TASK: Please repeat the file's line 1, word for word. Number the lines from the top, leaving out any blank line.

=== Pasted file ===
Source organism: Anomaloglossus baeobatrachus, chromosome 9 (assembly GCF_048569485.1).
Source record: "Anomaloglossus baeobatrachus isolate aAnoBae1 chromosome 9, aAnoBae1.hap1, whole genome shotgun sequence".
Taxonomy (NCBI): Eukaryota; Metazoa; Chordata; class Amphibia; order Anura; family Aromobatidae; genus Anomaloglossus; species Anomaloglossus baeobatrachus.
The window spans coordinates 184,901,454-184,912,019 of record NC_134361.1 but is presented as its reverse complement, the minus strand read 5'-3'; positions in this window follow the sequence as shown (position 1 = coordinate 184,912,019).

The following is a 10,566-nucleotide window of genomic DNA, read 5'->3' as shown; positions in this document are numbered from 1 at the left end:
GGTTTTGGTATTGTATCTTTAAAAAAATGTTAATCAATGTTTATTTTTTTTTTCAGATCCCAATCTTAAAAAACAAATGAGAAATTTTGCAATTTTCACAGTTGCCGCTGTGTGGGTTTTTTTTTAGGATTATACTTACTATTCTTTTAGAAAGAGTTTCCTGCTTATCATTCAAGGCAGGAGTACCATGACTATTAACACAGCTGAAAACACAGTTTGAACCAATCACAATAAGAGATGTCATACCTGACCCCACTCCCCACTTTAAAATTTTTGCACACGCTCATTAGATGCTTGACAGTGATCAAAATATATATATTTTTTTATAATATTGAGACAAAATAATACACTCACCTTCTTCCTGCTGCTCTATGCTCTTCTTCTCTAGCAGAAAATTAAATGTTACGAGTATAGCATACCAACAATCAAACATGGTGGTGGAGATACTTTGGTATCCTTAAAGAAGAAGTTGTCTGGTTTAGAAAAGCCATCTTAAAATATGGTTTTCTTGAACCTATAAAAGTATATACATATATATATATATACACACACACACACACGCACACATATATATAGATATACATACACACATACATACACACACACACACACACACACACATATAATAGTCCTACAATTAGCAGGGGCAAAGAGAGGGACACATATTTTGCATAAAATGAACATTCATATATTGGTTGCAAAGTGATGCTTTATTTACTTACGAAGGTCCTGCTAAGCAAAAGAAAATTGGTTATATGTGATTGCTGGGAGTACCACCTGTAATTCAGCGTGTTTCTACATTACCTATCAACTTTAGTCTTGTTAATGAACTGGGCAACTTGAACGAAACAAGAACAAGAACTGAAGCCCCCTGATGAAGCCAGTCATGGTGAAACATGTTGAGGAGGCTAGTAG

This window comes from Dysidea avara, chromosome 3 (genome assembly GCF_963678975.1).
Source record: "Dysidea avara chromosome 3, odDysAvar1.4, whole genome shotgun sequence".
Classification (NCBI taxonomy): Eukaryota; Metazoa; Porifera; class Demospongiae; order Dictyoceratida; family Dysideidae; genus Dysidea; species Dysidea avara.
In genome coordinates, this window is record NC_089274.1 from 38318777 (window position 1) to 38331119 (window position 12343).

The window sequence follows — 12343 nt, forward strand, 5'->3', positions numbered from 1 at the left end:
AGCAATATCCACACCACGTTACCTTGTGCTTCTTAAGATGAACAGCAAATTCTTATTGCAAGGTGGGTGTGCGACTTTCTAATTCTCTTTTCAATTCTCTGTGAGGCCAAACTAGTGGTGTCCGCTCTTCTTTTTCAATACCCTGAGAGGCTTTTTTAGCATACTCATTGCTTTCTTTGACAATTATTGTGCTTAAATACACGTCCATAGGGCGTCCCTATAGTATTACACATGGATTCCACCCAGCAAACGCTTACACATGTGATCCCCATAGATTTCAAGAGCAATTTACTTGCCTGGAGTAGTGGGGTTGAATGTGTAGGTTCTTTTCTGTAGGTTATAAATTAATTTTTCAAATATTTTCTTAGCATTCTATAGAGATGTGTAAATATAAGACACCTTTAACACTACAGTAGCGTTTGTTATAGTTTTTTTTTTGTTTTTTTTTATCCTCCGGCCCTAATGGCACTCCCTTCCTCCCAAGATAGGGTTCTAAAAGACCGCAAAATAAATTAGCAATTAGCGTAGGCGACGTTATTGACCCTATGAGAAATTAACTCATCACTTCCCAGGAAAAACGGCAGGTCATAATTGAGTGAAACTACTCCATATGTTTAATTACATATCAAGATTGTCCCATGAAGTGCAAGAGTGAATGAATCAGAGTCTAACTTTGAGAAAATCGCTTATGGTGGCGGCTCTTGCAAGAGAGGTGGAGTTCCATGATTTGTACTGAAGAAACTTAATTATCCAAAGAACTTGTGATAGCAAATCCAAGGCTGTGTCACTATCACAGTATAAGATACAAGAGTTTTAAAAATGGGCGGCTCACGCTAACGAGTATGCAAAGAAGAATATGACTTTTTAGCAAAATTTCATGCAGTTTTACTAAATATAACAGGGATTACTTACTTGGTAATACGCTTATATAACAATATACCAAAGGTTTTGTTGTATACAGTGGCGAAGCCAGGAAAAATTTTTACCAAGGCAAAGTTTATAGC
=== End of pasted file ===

Source organism: Anomaloglossus baeobatrachus, chromosome 9 (assembly GCF_048569485.1).